Breast cancer Orbit gum. Mike’s Hard Lemonade. Campbell’s soup. Swiffer 3-in-1 starter kits. Breast cancer maximum-strength pepper spray. Nail polish. Socks and shoes. Rubber duckies, water bottles, tote bags, Barbie dolls. Read more

Ask Dr. K: No one theory on yawning

DEAR DOCTOR K: I get plenty of sleep. So why do I yawn all the time? DEAR READER: We all yawn frequently, more often in the early morning and late evening. Does it mean we’re tired? Bored? Short on oxygen? As common as it is, we know little for certain about yawning. Read more

If joint pain persists, replacement might be the answer

I have osteoarthritis in one of my knees. That is the name for wear and tear to cartilage, the substance cushioning the ends of bones. My knee grinds, is painful at times and is not as dependable as my other knee. As I age the cartilage in the knee will wear out more and someday I may need knee replacement. Previous fractures, other injuries and some health conditions can also cause painful damage to joints. Orthopedists who do joint replacement surgeries often recommend trying other ways of improving joint pain before considering surgery. Sometimes joint pain improves by strengthening muscles around the joint. Physical therapy and regular exercise strengthen muscles and reduce stress on joints. Maintaining a healthy weight reduces strain on knees and hips. Supplements and prescription and nonprescription medications are frequently used to reduce inflammation and alleviate joint pain. Cortisone shots into affected joints decrease pain, but are only used a limited number of times because cortisone can ultimately worsen joint damage. Injection of a synthetic lubricant in the joint is sometimes helpful. Read more

Health officials say two children sickened by EV D-68

Two children hospitalized last month in Spokane County were sick with a virus that causes a severe respiratory illness. Read more

New home test shakes up colon cancer screening

Starting Monday, millions of people who have avoided colon cancer screening can get a new home test that’s noninvasive and doesn’t require the icky preparation most other methods do. Read more

‘Blue Zones’ author to speak in Spokane on Oct. 28

National Geographic fellow Dan Buettner, author of “The Blue Zones,” will speak in Spokane at a free event Oct. 28. The original “blue zones” are places around the world, identified by Buettner and other researchers, where people live longer and with less disability than everyone else: Ikaria, Greece; Loma Linda, California; Sardinia, Italy; Okinawa, Japan; and Nicoya, Costa Rica. Read more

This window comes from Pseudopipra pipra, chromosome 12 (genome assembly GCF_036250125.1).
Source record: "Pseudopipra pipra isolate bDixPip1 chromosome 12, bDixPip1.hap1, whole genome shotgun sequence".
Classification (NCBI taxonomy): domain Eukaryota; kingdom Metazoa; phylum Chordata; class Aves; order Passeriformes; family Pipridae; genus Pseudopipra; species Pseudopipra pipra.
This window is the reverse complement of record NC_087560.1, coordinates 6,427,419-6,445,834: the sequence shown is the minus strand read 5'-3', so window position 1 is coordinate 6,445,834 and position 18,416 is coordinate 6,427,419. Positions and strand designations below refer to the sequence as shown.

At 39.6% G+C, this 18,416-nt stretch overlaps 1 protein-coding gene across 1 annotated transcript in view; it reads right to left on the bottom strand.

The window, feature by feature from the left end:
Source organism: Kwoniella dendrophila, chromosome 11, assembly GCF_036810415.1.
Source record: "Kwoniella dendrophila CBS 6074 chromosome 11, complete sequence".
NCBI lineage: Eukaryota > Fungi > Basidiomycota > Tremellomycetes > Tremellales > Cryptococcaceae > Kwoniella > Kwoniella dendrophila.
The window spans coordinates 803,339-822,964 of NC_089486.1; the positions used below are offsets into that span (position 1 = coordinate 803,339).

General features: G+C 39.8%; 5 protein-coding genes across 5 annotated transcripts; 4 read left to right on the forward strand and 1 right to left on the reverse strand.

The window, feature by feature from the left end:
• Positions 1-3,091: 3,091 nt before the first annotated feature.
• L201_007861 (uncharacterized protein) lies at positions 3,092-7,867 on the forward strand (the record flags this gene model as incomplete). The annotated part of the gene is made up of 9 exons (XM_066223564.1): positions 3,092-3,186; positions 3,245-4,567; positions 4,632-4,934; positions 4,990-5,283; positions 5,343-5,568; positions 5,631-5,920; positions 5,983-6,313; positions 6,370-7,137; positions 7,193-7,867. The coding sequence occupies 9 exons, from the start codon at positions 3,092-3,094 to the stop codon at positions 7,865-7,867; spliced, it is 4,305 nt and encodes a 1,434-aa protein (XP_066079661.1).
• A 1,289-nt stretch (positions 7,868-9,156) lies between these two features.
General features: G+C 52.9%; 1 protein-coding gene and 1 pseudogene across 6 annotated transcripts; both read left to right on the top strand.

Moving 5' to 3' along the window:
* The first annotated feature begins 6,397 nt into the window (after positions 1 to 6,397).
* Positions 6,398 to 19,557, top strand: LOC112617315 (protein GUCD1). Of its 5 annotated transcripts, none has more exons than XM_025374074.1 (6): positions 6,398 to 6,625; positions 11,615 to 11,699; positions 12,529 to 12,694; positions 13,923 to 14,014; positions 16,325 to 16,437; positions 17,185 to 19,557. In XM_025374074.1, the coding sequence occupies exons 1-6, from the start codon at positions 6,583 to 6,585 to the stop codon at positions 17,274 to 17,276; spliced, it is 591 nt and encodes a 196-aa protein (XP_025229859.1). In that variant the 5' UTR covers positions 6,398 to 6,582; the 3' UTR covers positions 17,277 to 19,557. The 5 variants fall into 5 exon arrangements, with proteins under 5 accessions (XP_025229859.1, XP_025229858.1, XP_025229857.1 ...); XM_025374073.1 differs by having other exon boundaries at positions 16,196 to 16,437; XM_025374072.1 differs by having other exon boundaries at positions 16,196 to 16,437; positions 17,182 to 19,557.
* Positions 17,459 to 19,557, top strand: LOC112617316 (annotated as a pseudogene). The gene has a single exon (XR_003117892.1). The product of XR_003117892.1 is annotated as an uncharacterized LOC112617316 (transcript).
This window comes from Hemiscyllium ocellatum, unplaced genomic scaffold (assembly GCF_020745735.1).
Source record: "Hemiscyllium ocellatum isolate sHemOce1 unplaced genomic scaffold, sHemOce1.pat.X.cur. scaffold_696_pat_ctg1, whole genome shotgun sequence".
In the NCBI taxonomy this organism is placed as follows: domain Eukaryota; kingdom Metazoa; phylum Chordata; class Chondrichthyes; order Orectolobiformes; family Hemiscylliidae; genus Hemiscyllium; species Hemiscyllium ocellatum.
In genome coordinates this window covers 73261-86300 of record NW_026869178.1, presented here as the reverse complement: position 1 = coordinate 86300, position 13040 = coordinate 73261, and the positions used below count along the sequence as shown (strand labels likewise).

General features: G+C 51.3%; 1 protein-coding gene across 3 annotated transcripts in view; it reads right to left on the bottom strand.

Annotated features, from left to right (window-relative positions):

House Call: When stuttering persists in children, seek help

When a person involuntarily repeats a sound, usually at the beginning of a word, it is called stuttering. Oct. 22 is the International Stuttering Awareness Day. About 5 percent of children will develop a stutter. It may last anywhere from weeks to years, although most children outgrow it. Around 1 percent of adults stutter throughout their lives. Stuttering is often worse with anxiety or in stressful situations. Read more

Researchers seek clues from the cleft

PITTSBURGH – Cleft lips and palates in newborns can frighten parents at first, while at the same time the cause of such dramatic impacts on function and appearance has long mystified doctors and scientists. Those factors led Mary Marazita, who holds a doctoral degree in genetics, to begin researching the genetic causes of clefts in the 1980s. Since then her research team has widened its focus to include many physical and health impacts that blood relatives of people with clefts can experience from shared gene variants. Read more

Health bulletin board www.spokesman.com/livewell/

New listings Multiple Sclerosis Support Group - Find comfort and strength with your peers as you learn, cope, laugh and celebrate the challenges and successes of living with MS. Family and friends are welcome, too. Beginning this week, the group will meet the third Thursday of each month, 12:30-2:30 p.m., Spokane Valley Library, 12004 E. Main Ave. Contact Melanie at ms.melanie.2002@gmail.com or (509) 251-8230. Read more